Documentary on the life of jazz trumpeter and drug addict Chet Baker. Fascinating series of interviews with friends, family, associates and lovers, interspersed with film from Baker's ... See full summary »
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Documentary on the life of jazz trumpeter and drug addict Chet Baker. Fascinating series of interviews with friends, family, associates and lovers, interspersed with film from Baker's earlier life and some modern-day performances. Written by
even if the music doesn't strike you completely, the man and the methods of film-making are staggeringly intriguing
Bruce Weber's obscure documentary (currently on two screens at New York's Film Forum) on Chet Baker is the best possible way for those who aren't terribly familiar with his work or who he was- like myself- and I'm sure will more than please his avid fans out there. For the former, Baker is one of the "cool" west coast jazz pioneers, who defied some expectations while still being dismissed by many east coast (NY) jazz aficionados. Truth be told, Baker isn't entirely my cup of tea (very talented, of course, though I won't be listening to him as frequently as Coltrane or Parker or even Armstrong). This out of the way, Baker the man is an endlessly fascinating individual, one of those artistic forces who made life a hell for those around him, but also was a real intuitive musician, who when not trying to fix his dental problem, or drug problem, or problem with the law in other countries, he could play his trumpet or sing his soft melodies any time, anywhere. It's a major credit to him that the quality of his performances of the period of the film's present tense (1987-88) is not too far from that of his prime in the 50s and 60s. But Weber isn't simply out to show him performing his songs. Like a jazzman himself, Weber is into improvisation with his choice in jagged but smooth angles with the camera.
Aside from the intrigue that comes in showing Weber interviewing his past friends and fellow musicians (some who have simple stories like "he could play much faster than me, etc etc", and others that are darkly funny, like how he could have sex with a fellow musician's girlfriend in the dark without the other musician knowing after a five second lapse), ex-wives and female counterparts (it runs the gamut- those who care deeply about him, but have been hurt, and even a singer who is a bit more than bitter, but wise, to Baker's ways), and even his kids, we see the man himself with no punches pulled. Baker, with a face as chiseled as Clint Eastwood's and with twice the number of stories to tell, and a slightly wavering way of talking where one's not sure if he might slip into sleep mid-exposition. We see him talk of his time in the army, where he disarmingly (no pun intended) got out of duty while on a close-call avoiding the nut-house. We see his tales of being busted in Europe and spending over a year in jail. He even talks in a bittersweet tone about his kids and about fallen musicians and friends of his.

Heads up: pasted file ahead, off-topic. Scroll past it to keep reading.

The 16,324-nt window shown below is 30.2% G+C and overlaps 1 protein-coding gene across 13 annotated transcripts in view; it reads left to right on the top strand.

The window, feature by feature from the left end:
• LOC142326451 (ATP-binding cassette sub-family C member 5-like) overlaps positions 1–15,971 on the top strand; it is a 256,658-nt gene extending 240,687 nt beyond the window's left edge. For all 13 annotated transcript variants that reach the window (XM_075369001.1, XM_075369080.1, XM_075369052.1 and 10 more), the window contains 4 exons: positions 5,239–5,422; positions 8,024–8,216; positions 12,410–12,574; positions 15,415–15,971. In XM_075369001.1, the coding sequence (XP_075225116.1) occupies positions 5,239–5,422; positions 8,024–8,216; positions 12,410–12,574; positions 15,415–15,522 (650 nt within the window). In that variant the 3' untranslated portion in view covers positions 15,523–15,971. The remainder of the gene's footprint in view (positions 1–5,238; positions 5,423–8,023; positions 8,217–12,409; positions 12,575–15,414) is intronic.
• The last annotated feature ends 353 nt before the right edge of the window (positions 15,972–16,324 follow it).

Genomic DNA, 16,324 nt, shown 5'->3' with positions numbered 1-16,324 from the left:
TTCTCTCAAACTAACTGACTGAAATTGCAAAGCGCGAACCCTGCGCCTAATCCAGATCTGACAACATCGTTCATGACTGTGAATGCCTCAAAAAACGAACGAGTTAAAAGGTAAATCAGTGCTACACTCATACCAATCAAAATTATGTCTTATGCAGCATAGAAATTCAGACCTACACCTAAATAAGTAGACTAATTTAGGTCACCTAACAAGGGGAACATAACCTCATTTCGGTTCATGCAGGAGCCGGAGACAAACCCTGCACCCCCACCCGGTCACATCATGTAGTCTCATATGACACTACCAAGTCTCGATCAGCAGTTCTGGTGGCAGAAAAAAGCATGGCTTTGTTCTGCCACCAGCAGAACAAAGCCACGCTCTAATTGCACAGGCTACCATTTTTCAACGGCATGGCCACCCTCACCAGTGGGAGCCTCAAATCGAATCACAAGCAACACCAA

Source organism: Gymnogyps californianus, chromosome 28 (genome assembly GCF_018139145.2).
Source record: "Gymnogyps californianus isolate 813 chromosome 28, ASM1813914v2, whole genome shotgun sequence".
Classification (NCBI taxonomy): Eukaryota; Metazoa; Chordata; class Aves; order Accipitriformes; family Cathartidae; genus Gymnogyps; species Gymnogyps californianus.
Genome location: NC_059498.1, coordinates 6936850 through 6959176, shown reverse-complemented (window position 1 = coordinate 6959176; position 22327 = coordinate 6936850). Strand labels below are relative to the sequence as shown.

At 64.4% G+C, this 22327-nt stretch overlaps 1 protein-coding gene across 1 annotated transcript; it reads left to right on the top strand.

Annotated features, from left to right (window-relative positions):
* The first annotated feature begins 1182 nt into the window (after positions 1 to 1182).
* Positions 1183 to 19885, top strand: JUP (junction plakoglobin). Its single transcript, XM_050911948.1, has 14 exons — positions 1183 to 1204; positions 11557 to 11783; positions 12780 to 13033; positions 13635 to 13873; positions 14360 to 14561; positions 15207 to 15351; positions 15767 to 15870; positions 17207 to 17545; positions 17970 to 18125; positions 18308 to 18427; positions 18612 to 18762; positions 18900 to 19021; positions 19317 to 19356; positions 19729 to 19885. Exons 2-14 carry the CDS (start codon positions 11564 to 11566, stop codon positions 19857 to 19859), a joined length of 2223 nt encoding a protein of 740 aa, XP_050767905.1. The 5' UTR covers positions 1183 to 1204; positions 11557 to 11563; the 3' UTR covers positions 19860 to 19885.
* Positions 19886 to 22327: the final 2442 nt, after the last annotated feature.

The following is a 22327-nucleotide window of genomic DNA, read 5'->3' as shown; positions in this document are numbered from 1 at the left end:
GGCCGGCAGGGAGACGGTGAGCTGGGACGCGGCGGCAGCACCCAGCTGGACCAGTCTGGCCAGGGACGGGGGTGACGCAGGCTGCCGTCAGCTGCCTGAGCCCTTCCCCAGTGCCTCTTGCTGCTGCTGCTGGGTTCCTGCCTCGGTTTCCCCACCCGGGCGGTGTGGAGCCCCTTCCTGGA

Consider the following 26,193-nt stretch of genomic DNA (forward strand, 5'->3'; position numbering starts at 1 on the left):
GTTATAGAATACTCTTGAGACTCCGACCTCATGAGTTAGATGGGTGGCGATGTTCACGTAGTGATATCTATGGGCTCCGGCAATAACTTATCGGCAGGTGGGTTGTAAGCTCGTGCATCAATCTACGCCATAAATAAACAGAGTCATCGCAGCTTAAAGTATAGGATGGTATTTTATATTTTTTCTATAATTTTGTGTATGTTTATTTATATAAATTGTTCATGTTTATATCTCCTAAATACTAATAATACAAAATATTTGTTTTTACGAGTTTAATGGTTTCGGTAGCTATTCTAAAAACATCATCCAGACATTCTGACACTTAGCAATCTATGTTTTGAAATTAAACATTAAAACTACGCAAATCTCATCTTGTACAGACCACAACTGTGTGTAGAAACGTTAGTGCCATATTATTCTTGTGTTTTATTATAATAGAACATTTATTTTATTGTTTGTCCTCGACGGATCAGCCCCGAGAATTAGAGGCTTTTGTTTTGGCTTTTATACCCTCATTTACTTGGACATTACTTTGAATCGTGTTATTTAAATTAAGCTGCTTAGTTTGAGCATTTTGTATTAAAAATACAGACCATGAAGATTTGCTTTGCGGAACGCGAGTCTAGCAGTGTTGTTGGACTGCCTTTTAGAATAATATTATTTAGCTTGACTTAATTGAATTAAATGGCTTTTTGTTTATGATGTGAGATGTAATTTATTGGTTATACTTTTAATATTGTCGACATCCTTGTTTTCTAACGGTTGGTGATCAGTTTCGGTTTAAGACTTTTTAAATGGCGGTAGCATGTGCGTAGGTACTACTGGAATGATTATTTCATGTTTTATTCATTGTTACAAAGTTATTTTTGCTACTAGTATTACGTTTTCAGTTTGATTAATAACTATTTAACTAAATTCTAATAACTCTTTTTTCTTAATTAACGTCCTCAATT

Most captivating, though, is the issue of his teeth, which becomes Weber's Rashomon tool of technique. It's not enough that Weber already slips so well into an aesthetic that I've rarely seen anywhere else in documentaries, where we get a plethora of images in several seconds *without* montage, and scenes of Baker with friends/kids/admirers (Flea is one of them) knocking around town at night that are real but close to feeling like it shouldn't be this real. Weber also throws in the crucial element of Baker as a multi-layered man with more than one persona to him, notably to his ex-wives. He tells the story of how he got his teeth knocked out, fighting with five black guys in a bad drug deal situation on the streets of LA. It sounds simple enough, as one of those wacky but dead-serious stories those in the jazz world, or just music in general, end up having when dependent on drugs (in this case heroin). But one girlfriend/singer says something else, that it had to do with Baker being given a specific 'lesson', to "take away what's most important", which was his mouth. But then even another says something completely different, at least I think so, and it's here that Weber makes Let's Get Lost such a complex peek (just a peek) into this man.
To be sure, there are times questions are asked and the response is just "lets not go into that", which is fair. Yet one comes away with Let's Get Lost with a pure impressing on who Chet Baker was, in a sense; he's a legendary musician in some circles, but also spent years on welfare when he couldn't play; he had one wife who was half Pakistani and half-Indian, who is rarely mentioned in the film; the kids don't show up much into the film until the last section, with more time spent around the mother(s) than Chet himself. But it all adds up to a sense, which is all that Weber could really get. It's cool as a good drink, and all about a man I won't soon forget.
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